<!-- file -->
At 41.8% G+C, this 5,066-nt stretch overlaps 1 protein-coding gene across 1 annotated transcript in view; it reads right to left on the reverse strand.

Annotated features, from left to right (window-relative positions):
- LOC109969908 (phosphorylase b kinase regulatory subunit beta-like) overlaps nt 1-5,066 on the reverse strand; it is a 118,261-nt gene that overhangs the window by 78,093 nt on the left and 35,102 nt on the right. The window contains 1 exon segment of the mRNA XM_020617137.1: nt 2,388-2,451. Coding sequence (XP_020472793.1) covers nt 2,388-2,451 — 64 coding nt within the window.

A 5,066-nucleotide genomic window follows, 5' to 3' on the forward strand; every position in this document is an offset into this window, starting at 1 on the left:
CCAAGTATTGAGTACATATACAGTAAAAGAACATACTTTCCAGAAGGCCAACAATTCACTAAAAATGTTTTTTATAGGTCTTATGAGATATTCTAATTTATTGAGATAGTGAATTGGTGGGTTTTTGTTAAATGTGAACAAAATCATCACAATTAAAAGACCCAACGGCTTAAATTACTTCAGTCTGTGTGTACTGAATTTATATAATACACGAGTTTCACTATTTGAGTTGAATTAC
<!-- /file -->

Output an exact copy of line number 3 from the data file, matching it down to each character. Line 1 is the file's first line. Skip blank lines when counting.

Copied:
- LOC109969908 (phosphorylase b kinase regulatory subunit beta-like) overlaps nt 1-5,066 on the reverse strand; it is a 118,261-nt gene that overhangs the window by 78,093 nt on the left and 35,102 nt on the right. The window contains 1 exon segment of the mRNA XM_020617137.1: nt 2,388-2,451. Coding sequence (XP_020472793.1) covers nt 2,388-2,451 — 64 coding nt within the window.